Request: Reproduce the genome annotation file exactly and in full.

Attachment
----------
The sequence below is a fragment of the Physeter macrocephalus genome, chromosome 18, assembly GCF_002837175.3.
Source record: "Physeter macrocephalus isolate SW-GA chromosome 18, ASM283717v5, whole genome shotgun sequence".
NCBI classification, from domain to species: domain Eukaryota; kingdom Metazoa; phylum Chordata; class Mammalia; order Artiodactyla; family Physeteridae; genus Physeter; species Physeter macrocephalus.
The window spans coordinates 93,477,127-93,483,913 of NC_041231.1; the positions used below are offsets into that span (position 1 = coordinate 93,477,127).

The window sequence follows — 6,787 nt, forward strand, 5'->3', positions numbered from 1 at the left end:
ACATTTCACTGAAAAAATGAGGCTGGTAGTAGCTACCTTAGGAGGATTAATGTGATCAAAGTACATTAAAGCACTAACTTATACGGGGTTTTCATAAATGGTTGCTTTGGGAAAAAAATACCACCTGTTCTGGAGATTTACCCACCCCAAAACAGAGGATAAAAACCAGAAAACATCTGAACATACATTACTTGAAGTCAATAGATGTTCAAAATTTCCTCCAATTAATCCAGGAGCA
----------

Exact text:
The sequence below is a fragment of the Physeter macrocephalus genome, chromosome 18, assembly GCF_002837175.3.
Source record: "Physeter macrocephalus isolate SW-GA chromosome 18, ASM283717v5, whole genome shotgun sequence".
NCBI classification, from domain to species: domain Eukaryota; kingdom Metazoa; phylum Chordata; class Mammalia; order Artiodactyla; family Physeteridae; genus Physeter; species Physeter macrocephalus.
The window spans coordinates 93,477,127-93,483,913 of NC_041231.1; the positions used below are offsets into that span (position 1 = coordinate 93,477,127).

The window sequence follows — 6,787 nt, forward strand, 5'->3', positions numbered from 1 at the left end:
ACATTTCACTGAAAAAATGAGGCTGGTAGTAGCTACCTTAGGAGGATTAATGTGATCAAAGTACATTAAAGCACTAACTTATACGGGGTTTTCATAAATGGTTGCTTTGGGAAAAAAATACCACCTGTTCTGGAGATTTACCCACCCCAAAACAGAGGATAAAAACCAGAAAACATCTGAACATACATTACTTGAAGTCAATAGATGTTCAAAATTTCCTCCAATTAATCCAGGAGCA